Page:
… reports the Times Machine:

The Lighter Side of the Convention

“The National Convention of 1908,” said Perry Heath, formerly Assistant Postmaster General, “will be known undoubtedly as the whiskerless convention.”

Mr. Heath was right. Looking over the convention, one was surprised to find so few men with hirsute adornment.

In the whole National Committee there were only five, and they affected, with one exception, not the full beard, but a sort of goatee growth, that they smoothed with a lingering fondness.

The story continues, with a ribald anecdote about jaundice. My point being: If this kind of witty reportage persisted, if we had more mustache news, more often, maybe the Tribune’s Zell & Co. wouldn’t be so close to the brink of defaulting.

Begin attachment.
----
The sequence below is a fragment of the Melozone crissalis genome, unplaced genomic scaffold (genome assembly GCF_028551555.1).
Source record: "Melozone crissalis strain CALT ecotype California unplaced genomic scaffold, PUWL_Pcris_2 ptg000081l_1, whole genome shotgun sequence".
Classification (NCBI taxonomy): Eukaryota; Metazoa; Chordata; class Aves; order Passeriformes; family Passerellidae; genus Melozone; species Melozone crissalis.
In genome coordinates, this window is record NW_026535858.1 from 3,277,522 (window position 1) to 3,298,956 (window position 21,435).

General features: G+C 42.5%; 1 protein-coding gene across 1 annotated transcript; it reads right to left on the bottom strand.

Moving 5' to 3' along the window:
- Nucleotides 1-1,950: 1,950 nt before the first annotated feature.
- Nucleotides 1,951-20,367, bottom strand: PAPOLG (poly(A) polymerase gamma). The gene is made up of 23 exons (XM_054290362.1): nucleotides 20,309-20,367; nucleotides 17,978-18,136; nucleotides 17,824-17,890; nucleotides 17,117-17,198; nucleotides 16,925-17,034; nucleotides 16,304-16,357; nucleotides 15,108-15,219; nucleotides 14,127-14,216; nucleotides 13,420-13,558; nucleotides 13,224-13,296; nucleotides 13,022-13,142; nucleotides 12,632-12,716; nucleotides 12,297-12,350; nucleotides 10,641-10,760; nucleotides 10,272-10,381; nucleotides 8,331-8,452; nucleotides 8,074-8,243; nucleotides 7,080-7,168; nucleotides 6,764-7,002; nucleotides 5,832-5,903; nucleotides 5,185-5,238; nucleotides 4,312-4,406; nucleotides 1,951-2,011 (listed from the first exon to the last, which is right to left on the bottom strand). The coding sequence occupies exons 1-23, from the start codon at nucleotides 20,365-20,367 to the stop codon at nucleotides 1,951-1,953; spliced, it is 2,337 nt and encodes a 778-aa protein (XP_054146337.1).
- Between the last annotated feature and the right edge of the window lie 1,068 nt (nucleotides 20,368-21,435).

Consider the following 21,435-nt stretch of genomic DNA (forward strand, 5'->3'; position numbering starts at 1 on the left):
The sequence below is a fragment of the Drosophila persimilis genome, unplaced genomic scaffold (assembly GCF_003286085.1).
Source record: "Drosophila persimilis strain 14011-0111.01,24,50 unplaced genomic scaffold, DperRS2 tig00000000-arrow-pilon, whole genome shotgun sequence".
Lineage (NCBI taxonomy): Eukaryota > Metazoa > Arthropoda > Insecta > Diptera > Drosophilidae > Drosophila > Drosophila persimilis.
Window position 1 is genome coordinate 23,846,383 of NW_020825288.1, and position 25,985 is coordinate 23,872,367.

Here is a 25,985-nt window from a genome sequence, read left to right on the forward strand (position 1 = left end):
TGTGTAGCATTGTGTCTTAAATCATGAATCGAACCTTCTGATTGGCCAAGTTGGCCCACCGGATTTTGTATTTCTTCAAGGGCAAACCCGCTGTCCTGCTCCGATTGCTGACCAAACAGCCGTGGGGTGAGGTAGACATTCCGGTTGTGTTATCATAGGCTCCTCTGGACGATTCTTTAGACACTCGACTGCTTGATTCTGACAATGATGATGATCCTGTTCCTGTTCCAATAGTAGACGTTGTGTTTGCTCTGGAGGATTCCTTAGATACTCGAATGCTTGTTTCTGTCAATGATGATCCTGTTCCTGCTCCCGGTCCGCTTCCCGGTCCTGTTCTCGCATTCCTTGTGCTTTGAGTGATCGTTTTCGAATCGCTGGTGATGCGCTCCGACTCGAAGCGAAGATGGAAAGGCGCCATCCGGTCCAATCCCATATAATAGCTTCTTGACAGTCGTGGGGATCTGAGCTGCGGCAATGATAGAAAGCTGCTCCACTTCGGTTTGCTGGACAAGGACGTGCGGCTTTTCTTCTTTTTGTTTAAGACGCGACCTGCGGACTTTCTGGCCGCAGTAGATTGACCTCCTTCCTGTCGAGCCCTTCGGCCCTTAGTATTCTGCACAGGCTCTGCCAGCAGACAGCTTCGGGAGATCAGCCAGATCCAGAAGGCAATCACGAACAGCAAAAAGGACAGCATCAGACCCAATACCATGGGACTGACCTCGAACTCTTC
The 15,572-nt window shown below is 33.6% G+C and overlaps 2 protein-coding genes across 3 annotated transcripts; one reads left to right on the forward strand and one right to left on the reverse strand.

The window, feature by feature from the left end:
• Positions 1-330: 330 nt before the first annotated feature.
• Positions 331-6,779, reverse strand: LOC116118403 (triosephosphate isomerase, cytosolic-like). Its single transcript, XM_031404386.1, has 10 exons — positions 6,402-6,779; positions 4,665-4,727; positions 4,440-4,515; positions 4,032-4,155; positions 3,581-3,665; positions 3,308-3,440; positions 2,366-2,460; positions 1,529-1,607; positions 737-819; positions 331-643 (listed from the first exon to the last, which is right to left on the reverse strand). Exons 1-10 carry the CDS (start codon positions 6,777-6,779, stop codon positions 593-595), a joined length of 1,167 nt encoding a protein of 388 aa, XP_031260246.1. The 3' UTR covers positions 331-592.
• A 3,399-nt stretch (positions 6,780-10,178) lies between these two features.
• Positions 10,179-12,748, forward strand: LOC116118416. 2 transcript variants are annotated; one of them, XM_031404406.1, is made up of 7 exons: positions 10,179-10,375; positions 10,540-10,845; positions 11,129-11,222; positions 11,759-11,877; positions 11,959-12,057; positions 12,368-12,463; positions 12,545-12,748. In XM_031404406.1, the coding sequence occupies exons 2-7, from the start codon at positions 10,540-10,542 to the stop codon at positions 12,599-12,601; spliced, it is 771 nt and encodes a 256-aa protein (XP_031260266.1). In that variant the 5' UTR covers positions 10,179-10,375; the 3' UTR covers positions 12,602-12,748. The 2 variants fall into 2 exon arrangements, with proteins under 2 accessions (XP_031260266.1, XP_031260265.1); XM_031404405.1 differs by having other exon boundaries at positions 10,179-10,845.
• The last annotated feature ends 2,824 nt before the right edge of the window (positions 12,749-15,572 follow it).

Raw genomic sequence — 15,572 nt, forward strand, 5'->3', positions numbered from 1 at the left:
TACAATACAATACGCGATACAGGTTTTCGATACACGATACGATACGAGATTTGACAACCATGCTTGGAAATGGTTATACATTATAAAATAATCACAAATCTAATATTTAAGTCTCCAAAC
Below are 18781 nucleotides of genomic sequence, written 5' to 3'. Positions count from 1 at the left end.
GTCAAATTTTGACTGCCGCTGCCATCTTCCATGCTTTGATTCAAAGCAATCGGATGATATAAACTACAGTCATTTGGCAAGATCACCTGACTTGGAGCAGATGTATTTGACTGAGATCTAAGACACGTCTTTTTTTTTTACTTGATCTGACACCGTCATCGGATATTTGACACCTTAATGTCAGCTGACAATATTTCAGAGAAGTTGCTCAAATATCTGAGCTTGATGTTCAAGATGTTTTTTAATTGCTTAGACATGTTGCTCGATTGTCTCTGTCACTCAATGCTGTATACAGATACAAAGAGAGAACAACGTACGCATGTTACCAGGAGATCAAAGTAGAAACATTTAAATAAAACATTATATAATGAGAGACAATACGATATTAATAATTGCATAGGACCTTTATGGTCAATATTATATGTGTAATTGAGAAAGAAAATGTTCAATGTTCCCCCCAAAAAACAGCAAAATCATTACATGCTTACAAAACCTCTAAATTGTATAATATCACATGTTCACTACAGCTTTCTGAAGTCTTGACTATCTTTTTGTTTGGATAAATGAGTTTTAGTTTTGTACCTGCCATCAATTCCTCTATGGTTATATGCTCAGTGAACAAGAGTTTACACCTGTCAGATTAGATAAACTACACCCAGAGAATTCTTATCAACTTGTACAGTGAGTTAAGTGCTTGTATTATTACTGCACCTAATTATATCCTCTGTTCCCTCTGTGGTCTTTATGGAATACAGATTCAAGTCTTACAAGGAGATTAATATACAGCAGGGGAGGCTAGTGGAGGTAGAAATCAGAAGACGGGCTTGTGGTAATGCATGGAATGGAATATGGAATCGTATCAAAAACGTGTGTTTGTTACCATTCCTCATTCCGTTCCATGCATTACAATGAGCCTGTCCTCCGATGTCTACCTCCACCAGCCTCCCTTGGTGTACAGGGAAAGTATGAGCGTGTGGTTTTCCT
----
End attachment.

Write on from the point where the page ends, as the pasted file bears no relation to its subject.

“Laying down his garden hose, George D. Folkman, janitor of the county Court House, joined in matrimony Miss Mabel Blanche Cutler, the daughter of John C. Cutler, the Governor of Utah, and Thomas Edward Butler, a man of limited means and no social prominence, here this afternoon.”

Brought to you by the stellar Times Machine, and possibly a new daily feature. The news today is so depressing; A1 should carry more (obvious) pronouncements about the status ascribed to figures in New York’s highest social stratosphere.